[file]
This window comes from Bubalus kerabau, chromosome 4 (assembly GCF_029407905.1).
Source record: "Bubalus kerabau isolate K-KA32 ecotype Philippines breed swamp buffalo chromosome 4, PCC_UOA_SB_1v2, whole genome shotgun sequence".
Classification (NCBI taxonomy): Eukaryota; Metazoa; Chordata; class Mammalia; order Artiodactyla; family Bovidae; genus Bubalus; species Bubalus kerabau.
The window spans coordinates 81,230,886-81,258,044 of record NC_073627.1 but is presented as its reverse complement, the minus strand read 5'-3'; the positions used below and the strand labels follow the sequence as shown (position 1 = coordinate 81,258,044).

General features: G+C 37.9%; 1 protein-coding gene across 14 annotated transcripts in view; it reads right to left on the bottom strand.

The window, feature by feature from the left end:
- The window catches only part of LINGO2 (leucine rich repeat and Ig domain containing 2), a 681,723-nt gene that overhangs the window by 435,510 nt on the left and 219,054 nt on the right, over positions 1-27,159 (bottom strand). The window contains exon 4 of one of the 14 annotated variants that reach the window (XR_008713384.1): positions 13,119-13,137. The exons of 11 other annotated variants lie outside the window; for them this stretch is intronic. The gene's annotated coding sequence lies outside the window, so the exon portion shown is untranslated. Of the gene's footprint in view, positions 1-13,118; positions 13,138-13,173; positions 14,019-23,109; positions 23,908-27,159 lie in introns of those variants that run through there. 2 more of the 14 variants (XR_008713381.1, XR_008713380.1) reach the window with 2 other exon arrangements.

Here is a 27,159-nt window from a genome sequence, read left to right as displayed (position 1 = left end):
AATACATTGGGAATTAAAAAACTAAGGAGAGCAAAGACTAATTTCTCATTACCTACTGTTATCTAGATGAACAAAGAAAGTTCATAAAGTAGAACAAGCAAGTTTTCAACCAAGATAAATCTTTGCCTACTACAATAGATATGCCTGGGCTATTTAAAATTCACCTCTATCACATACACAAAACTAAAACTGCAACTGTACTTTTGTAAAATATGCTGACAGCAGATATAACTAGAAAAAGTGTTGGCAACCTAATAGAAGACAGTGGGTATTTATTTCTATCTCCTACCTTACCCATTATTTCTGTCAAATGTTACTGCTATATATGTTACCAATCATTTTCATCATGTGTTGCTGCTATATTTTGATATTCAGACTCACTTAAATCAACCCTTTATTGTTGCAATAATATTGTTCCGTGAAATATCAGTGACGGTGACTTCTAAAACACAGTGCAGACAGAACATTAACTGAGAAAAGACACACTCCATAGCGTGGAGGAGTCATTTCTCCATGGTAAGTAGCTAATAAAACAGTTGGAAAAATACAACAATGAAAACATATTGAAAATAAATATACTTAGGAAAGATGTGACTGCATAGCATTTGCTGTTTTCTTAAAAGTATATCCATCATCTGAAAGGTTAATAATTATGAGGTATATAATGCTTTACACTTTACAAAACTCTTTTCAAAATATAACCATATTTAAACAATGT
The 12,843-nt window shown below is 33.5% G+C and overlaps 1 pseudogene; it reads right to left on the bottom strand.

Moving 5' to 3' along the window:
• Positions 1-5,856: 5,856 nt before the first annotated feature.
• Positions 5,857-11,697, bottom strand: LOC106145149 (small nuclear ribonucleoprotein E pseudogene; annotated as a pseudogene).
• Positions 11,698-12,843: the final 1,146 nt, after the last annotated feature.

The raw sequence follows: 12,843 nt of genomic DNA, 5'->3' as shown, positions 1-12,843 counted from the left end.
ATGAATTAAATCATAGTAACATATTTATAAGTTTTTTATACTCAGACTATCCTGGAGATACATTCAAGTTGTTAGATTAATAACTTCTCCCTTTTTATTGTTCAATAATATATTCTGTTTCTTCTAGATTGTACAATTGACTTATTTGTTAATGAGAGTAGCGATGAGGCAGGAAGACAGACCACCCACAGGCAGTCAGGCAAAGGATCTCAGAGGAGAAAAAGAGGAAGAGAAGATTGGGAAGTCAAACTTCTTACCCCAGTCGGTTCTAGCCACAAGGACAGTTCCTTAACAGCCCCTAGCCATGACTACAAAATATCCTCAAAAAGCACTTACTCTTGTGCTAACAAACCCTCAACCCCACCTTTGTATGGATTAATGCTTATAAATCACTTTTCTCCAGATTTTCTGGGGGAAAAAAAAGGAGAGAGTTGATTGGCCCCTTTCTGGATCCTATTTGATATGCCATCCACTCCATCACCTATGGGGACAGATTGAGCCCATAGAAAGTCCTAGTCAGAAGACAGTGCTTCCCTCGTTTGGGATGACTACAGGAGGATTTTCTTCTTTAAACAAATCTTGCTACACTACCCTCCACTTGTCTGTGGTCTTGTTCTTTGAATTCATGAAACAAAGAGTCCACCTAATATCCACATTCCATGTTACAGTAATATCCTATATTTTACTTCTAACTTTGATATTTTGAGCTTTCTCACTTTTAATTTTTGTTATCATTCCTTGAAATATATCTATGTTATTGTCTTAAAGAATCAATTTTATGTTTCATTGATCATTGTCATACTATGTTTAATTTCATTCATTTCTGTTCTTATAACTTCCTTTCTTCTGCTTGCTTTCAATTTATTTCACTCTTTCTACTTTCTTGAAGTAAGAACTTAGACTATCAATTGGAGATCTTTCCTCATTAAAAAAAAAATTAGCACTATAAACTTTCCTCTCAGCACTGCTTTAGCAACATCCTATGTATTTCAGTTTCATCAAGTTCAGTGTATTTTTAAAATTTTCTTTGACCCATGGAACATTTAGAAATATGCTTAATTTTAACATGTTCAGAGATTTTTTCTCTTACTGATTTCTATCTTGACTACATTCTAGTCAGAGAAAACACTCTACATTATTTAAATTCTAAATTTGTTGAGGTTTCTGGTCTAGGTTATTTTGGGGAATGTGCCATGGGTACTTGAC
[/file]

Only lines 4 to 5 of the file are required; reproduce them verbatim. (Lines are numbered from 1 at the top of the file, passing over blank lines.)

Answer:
The window spans coordinates 81,230,886-81,258,044 of record NC_073627.1 but is presented as its reverse complement, the minus strand read 5'-3'; the positions used below and the strand labels follow the sequence as shown (position 1 = coordinate 81,258,044).

General features: G+C 37.9%; 1 protein-coding gene across 14 annotated transcripts in view; it reads right to left on the bottom strand.